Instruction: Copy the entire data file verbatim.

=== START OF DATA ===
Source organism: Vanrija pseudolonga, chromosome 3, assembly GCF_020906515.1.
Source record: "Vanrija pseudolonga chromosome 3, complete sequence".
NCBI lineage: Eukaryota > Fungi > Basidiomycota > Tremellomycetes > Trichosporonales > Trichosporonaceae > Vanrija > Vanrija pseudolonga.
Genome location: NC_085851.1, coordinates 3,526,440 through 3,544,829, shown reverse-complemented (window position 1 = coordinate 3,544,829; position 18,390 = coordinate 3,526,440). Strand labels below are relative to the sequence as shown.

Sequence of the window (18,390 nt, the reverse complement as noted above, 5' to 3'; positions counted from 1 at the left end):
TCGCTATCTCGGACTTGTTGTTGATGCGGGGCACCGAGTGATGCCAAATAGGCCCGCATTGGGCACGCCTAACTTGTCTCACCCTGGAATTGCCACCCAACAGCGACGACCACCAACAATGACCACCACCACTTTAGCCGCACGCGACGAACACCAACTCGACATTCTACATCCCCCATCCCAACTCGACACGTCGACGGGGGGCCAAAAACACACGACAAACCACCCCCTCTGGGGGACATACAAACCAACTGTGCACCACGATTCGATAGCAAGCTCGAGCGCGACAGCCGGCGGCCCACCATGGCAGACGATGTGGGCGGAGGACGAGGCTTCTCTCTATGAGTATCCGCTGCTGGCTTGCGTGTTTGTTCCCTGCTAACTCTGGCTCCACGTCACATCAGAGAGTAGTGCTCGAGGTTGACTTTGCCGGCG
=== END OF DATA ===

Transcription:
Source organism: Vanrija pseudolonga, chromosome 3, assembly GCF_020906515.1.
Source record: "Vanrija pseudolonga chromosome 3, complete sequence".
NCBI lineage: Eukaryota > Fungi > Basidiomycota > Tremellomycetes > Trichosporonales > Trichosporonaceae > Vanrija > Vanrija pseudolonga.
Genome location: NC_085851.1, coordinates 3,526,440 through 3,544,829, shown reverse-complemented (window position 1 = coordinate 3,544,829; position 18,390 = coordinate 3,526,440). Strand labels below are relative to the sequence as shown.

Sequence of the window (18,390 nt, the reverse complement as noted above, 5' to 3'; positions counted from 1 at the left end):
TCGCTATCTCGGACTTGTTGTTGATGCGGGGCACCGAGTGATGCCAAATAGGCCCGCATTGGGCACGCCTAACTTGTCTCACCCTGGAATTGCCACCCAACAGCGACGACCACCAACAATGACCACCACCACTTTAGCCGCACGCGACGAACACCAACTCGACATTCTACATCCCCCATCCCAACTCGACACGTCGACGGGGGGCCAAAAACACACGACAAACCACCCCCTCTGGGGGACATACAAACCAACTGTGCACCACGATTCGATAGCAAGCTCGAGCGCGACAGCCGGCGGCCCACCATGGCAGACGATGTGGGCGGAGGACGAGGCTTCTCTCTATGAGTATCCGCTGCTGGCTTGCGTGTTTGTTCCCTGCTAACTCTGGCTCCACGTCACATCAGAGAGTAGTGCTCGAGGTTGACTTTGCCGGCG